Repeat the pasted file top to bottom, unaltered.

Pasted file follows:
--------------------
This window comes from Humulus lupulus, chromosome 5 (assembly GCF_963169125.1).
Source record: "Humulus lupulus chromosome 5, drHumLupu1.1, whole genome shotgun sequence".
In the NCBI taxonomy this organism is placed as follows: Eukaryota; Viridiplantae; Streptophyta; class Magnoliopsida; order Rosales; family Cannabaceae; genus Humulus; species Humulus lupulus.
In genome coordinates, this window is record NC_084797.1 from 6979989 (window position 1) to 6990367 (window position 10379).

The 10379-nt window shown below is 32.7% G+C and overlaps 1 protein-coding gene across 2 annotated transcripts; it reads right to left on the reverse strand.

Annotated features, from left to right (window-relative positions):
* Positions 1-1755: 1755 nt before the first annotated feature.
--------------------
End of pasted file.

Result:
This window comes from Humulus lupulus, chromosome 5 (assembly GCF_963169125.1).
Source record: "Humulus lupulus chromosome 5, drHumLupu1.1, whole genome shotgun sequence".
In the NCBI taxonomy this organism is placed as follows: Eukaryota; Viridiplantae; Streptophyta; class Magnoliopsida; order Rosales; family Cannabaceae; genus Humulus; species Humulus lupulus.
In genome coordinates, this window is record NC_084797.1 from 6979989 (window position 1) to 6990367 (window position 10379).

The 10379-nt window shown below is 32.7% G+C and overlaps 1 protein-coding gene across 2 annotated transcripts; it reads right to left on the reverse strand.

Annotated features, from left to right (window-relative positions):
* Positions 1-1755: 1755 nt before the first annotated feature.